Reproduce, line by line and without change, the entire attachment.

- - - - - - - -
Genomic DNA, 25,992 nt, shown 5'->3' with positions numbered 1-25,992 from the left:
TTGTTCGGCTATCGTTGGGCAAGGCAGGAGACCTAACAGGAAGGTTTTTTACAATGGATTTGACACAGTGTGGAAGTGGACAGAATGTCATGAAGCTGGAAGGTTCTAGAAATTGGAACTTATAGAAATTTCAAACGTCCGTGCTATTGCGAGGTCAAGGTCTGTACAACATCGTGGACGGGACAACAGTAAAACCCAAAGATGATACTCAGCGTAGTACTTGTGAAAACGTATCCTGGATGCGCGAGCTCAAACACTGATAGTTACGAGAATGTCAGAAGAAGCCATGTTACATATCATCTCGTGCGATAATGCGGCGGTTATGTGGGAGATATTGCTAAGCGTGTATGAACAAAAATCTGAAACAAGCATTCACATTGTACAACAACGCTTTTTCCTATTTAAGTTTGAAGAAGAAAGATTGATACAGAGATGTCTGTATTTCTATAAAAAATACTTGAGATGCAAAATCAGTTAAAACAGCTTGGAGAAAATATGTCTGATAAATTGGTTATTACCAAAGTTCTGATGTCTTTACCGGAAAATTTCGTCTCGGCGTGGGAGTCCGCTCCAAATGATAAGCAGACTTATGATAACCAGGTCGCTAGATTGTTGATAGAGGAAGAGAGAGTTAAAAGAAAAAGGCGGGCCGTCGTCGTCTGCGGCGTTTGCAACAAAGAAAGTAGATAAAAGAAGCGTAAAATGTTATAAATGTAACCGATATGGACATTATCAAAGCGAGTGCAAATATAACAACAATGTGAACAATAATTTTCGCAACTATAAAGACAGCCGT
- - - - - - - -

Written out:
Genomic DNA, 25,992 nt, shown 5'->3' with positions numbered 1-25,992 from the left:
TTGTTCGGCTATCGTTGGGCAAGGCAGGAGACCTAACAGGAAGGTTTTTTACAATGGATTTGACACAGTGTGGAAGTGGACAGAATGTCATGAAGCTGGAAGGTTCTAGAAATTGGAACTTATAGAAATTTCAAACGTCCGTGCTATTGCGAGGTCAAGGTCTGTACAACATCGTGGACGGGACAACAGTAAAACCCAAAGATGATACTCAGCGTAGTACTTGTGAAAACGTATCCTGGATGCGCGAGCTCAAACACTGATAGTTACGAGAATGTCAGAAGAAGCCATGTTACATATCATCTCGTGCGATAATGCGGCGGTTATGTGGGAGATATTGCTAAGCGTGTATGAACAAAAATCTGAAACAAGCATTCACATTGTACAACAACGCTTTTTCCTATTTAAGTTTGAAGAAGAAAGATTGATACAGAGATGTCTGTATTTCTATAAAAAATACTTGAGATGCAAAATCAGTTAAAACAGCTTGGAGAAAATATGTCTGATAAATTGGTTATTACCAAAGTTCTGATGTCTTTACCGGAAAATTTCGTCTCGGCGTGGGAGTCCGCTCCAAATGATAAGCAGACTTATGATAACCAGGTCGCTAGATTGTTGATAGAGGAAGAGAGAGTTAAAAGAAAAAGGCGGGCCGTCGTCGTCTGCGGCGTTTGCAACAAAGAAAGTAGATAAAAGAAGCGTAAAATGTTATAAATGTAACCGATATGGACATTATCAAAGCGAGTGCAAATATAACAACAATGTGAACAATAATTTTCGCAACTATAAAGACAGCCGT